When their time came to lead there was no “on the job training” required. They were prepared to make a positive difference in the lives of others because they had been doing it all along.

Do you have a board? If not, it’s never too late to start one. Consider your board member(s) carefully. They don’t have to be your best friends, in fact it might be better if they aren’t. You don’t need to always see eye to eye with them, in fact it’s definitely better if you don’t. 

If you’re given the opportunity to lead then you have the chance to impact future generations that may never know your name. You can have a positive impact by being the leader who stops the legacy of poor leadership. Even if your past “leaders” have been more like Attila the Hun than Mahatma Gandhi or Nelson Mandela you can break the cycle of poor leadership.  You can make the decision that you will lead authentically and not the way you were led.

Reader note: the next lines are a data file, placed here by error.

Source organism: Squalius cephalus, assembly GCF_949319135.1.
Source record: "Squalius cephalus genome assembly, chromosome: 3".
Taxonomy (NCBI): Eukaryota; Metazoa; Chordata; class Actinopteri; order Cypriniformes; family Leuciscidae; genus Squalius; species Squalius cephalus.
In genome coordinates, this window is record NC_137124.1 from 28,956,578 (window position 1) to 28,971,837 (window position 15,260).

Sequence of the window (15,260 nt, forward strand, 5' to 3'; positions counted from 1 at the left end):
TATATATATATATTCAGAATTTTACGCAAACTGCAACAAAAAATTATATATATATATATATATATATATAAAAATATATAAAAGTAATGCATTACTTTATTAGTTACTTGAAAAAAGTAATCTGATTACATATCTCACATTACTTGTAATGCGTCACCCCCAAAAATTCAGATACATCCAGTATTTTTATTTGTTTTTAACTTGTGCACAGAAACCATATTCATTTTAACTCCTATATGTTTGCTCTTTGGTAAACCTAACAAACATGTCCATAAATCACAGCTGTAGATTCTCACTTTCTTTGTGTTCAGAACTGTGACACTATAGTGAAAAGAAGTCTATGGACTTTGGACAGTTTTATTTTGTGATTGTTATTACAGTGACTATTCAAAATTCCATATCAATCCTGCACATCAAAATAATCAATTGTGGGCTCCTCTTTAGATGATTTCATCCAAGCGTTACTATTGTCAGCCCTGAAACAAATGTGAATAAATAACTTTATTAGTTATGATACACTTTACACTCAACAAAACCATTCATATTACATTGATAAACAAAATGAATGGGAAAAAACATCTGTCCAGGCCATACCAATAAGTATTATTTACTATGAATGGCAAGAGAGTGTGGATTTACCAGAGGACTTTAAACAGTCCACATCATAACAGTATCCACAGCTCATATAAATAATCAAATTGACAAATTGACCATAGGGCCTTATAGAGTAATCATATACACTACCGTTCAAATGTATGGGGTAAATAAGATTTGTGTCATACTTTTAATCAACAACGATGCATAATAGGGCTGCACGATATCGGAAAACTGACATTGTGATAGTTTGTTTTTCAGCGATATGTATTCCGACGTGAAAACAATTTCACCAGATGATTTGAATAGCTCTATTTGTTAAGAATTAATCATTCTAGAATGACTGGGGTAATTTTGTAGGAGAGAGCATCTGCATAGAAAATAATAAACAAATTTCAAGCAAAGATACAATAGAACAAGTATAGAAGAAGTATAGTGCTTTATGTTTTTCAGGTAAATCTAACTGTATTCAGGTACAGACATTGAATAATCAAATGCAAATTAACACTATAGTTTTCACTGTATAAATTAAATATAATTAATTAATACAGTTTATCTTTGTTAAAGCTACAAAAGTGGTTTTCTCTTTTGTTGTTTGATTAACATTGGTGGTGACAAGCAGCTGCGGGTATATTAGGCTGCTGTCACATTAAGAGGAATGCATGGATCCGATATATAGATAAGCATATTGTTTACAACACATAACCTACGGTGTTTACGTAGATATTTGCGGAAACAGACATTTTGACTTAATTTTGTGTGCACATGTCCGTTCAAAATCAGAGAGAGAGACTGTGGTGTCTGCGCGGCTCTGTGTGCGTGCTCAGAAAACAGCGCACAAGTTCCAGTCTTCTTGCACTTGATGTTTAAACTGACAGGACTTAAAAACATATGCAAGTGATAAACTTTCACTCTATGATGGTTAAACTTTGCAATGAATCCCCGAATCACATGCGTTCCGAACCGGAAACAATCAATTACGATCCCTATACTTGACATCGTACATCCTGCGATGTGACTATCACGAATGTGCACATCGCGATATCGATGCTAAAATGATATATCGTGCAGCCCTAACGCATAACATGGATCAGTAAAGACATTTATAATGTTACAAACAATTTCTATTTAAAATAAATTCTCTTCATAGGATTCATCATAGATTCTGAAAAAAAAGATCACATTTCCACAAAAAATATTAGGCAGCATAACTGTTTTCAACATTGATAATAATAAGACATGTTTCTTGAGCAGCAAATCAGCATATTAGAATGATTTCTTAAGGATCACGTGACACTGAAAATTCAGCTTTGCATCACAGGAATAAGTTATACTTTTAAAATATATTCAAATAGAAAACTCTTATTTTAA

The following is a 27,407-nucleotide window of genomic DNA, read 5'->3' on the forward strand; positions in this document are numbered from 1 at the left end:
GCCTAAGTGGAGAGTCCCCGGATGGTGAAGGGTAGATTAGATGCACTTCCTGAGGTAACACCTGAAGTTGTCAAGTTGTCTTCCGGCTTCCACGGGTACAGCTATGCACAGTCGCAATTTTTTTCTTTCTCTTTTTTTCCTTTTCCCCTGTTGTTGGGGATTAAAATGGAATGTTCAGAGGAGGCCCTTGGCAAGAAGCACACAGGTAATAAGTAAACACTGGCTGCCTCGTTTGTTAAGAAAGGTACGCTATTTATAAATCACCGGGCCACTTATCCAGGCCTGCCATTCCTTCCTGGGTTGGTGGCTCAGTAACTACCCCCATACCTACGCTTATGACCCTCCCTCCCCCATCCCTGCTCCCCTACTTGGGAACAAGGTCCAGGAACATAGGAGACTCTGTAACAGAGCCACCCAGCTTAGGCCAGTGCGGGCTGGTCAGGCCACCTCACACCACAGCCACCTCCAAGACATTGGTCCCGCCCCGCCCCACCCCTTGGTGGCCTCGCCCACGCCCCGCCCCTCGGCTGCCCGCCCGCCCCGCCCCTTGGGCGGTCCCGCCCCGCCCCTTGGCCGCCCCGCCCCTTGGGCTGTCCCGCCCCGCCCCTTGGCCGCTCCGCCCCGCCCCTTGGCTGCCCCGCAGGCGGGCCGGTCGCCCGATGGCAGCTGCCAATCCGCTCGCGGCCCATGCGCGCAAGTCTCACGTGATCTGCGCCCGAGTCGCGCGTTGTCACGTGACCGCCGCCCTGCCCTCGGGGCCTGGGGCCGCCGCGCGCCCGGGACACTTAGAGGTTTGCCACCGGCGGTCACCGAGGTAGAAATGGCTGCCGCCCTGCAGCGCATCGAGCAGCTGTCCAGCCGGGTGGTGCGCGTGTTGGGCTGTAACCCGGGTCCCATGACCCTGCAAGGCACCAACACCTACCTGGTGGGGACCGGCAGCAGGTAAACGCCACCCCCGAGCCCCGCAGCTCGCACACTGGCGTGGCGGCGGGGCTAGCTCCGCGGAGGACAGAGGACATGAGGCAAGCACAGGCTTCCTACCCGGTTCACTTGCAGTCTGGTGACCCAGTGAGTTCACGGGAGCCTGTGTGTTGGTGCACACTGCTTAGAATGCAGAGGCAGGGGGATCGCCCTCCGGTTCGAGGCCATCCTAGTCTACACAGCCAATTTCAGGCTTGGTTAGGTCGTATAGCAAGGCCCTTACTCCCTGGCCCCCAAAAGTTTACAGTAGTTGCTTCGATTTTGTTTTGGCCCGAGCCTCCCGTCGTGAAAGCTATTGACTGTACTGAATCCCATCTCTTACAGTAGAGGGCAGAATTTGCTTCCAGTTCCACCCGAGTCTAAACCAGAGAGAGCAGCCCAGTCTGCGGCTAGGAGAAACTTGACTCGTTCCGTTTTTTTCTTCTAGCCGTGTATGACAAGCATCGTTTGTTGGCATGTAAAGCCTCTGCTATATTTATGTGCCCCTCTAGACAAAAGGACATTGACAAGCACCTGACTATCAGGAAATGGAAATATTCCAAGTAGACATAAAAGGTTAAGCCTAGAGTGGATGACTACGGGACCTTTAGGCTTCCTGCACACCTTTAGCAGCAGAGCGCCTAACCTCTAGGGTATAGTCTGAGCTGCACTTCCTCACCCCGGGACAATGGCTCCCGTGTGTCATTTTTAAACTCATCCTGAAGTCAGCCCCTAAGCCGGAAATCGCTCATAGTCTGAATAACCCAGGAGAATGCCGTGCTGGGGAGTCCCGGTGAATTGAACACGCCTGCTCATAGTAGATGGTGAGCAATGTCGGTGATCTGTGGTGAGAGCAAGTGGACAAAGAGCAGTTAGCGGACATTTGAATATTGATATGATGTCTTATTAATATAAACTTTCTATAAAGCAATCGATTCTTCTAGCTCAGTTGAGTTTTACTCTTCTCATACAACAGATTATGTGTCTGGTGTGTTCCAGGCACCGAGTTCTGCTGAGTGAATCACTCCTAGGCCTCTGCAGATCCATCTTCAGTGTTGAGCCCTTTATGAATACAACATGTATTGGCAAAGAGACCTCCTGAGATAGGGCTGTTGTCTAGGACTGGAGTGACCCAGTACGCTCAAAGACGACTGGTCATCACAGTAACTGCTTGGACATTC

Authentic Leadership is hard. You have to really want to do it. It requires real effort but the gratitude of the people you made a difference for is well worth that effort. 

So what do you say? Will you be a difference maker? All it takes to get started is a decision that you will LeadToday!

On a another note… Everyone can use a “nudge” towards success. I’m trying something new on Twitter. It’s called “Super Followers.” For $5 a month, that’s 17 cents a day, people can follow a part of my Twitter stream that is for subscribers only. It features short videos of me discussing leadership topics, sales tips and ideas for better overall relationships. I’m assuming there will be far fewer Super Followers than the million or so people who regularly follow me on Twitter. That will give me the opportunity to answer questions more throughly than I can on regular Twitter. Most of the answers will come in the evening cause we all have day jobs, right? Think of it as ”mentoring on demand!”